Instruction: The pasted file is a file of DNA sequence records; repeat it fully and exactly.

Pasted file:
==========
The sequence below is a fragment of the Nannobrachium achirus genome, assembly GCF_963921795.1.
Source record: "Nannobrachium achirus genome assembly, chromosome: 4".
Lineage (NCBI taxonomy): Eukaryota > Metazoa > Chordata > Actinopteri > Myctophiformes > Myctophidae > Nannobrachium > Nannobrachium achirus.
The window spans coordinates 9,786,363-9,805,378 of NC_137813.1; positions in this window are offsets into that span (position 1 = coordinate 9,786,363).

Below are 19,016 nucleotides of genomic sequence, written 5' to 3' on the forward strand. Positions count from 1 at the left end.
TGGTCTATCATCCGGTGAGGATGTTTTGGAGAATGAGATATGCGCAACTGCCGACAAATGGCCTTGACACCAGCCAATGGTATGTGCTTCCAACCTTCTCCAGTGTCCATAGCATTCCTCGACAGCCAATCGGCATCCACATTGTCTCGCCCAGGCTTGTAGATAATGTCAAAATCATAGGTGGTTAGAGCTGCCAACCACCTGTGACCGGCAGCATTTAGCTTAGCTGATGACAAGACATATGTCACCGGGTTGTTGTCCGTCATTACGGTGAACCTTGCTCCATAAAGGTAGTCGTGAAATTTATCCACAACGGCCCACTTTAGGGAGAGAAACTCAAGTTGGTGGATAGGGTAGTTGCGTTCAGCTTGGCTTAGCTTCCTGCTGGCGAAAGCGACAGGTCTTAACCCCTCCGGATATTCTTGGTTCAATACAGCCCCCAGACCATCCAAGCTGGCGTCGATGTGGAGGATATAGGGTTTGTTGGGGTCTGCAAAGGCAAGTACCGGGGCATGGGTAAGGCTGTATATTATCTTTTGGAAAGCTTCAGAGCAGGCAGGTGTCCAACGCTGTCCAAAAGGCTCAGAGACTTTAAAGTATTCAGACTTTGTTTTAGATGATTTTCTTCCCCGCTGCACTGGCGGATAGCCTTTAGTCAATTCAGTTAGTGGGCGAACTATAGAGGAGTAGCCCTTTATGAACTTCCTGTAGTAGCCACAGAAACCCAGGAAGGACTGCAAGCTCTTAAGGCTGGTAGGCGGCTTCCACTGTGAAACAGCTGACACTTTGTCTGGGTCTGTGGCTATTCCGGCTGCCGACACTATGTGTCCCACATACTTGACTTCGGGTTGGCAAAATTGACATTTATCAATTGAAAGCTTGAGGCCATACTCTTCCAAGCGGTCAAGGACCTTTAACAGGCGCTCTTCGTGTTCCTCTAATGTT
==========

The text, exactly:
The sequence below is a fragment of the Nannobrachium achirus genome, assembly GCF_963921795.1.
Source record: "Nannobrachium achirus genome assembly, chromosome: 4".
Lineage (NCBI taxonomy): Eukaryota > Metazoa > Chordata > Actinopteri > Myctophiformes > Myctophidae > Nannobrachium > Nannobrachium achirus.
The window spans coordinates 9,786,363-9,805,378 of NC_137813.1; positions in this window are offsets into that span (position 1 = coordinate 9,786,363).

Below are 19,016 nucleotides of genomic sequence, written 5' to 3' on the forward strand. Positions count from 1 at the left end.
TGGTCTATCATCCGGTGAGGATGTTTTGGAGAATGAGATATGCGCAACTGCCGACAAATGGCCTTGACACCAGCCAATGGTATGTGCTTCCAACCTTCTCCAGTGTCCATAGCATTCCTCGACAGCCAATCGGCATCCACATTGTCTCGCCCAGGCTTGTAGATAATGTCAAAATCATAGGTGGTTAGAGCTGCCAACCACCTGTGACCGGCAGCATTTAGCTTAGCTGATGACAAGACATATGTCACCGGGTTGTTGTCCGTCATTACGGTGAACCTTGCTCCATAAAGGTAGTCGTGAAATTTATCCACAACGGCCCACTTTAGGGAGAGAAACTCAAGTTGGTGGATAGGGTAGTTGCGTTCAGCTTGGCTTAGCTTCCTGCTGGCGAAAGCGACAGGTCTTAACCCCTCCGGATATTCTTGGTTCAATACAGCCCCCAGACCATCCAAGCTGGCGTCGATGTGGAGGATATAGGGTTTGTTGGGGTCTGCAAAGGCAAGTACCGGGGCATGGGTAAGGCTGTATATTATCTTTTGGAAAGCTTCAGAGCAGGCAGGTGTCCAACGCTGTCCAAAAGGCTCAGAGACTTTAAAGTATTCAGACTTTGTTTTAGATGATTTTCTTCCCCGCTGCACTGGCGGATAGCCTTTAGTCAATTCAGTTAGTGGGCGAACTATAGAGGAGTAGCCCTTTATGAACTTCCTGTAGTAGCCACAGAAACCCAGGAAGGACTGCAAGCTCTTAAGGCTGGTAGGCGGCTTCCACTGTGAAACAGCTGACACTTTGTCTGGGTCTGTGGCTATTCCGGCTGCCGACACTATGTGTCCCACATACTTGACTTCGGGTTGGCAAAATTGACATTTATCAATTGAAAGCTTGAGGCCATACTCTTCCAAGCGGTCAAGGACCTTTAACAGGCGCTCTTCGTGTTCCTCTAATGTT